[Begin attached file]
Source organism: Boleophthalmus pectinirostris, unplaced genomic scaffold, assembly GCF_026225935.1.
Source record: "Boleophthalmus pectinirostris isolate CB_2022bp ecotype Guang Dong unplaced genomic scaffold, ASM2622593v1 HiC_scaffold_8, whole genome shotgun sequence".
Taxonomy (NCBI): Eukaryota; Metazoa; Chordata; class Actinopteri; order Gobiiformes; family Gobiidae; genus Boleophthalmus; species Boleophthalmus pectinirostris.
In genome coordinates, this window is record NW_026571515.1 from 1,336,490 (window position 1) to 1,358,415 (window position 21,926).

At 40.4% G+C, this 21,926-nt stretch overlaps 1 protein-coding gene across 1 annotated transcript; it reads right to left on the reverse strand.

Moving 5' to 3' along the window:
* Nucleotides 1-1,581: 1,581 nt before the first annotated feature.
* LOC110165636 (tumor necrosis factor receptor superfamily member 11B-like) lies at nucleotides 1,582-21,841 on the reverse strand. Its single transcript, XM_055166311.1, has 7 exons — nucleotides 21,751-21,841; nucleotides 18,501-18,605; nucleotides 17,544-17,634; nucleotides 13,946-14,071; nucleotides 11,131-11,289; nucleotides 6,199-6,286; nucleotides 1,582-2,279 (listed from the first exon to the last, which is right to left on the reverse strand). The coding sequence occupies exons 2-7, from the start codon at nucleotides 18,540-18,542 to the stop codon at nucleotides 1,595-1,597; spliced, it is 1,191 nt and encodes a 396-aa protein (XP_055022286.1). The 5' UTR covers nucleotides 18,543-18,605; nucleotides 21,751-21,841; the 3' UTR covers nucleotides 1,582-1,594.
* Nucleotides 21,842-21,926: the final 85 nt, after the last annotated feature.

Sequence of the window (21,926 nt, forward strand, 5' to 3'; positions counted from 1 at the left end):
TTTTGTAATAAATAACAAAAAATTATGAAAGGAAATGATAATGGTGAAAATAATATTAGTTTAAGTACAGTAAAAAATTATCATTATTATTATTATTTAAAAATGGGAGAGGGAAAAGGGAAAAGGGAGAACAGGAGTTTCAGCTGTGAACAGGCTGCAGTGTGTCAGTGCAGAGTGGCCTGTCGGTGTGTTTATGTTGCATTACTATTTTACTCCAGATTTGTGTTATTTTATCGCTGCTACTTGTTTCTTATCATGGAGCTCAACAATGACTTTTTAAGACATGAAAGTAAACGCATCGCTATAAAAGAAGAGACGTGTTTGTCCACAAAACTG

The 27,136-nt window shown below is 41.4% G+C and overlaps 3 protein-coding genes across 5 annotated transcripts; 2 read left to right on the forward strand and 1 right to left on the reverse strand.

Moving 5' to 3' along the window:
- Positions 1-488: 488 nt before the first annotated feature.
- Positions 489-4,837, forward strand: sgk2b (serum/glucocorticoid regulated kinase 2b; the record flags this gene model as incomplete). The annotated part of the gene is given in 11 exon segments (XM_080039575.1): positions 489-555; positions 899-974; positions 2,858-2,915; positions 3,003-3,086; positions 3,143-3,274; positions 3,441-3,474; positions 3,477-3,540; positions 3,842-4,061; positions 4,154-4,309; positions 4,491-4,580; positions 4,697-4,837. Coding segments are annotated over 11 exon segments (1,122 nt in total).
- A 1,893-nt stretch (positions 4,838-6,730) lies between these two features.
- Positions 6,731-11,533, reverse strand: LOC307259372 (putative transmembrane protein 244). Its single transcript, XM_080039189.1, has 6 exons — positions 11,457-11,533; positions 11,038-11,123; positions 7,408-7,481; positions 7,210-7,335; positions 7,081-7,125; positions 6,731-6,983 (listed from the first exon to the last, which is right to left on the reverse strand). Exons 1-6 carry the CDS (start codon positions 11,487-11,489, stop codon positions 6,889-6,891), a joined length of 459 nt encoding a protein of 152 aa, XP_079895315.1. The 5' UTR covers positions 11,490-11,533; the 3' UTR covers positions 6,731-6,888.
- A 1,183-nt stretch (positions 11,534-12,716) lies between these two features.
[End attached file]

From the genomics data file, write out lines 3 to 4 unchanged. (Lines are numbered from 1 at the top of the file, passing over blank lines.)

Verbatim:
Taxonomy (NCBI): Eukaryota; Metazoa; Chordata; class Actinopteri; order Gobiiformes; family Gobiidae; genus Boleophthalmus; species Boleophthalmus pectinirostris.
In genome coordinates, this window is record NW_026571515.1 from 1,336,490 (window position 1) to 1,358,415 (window position 21,926).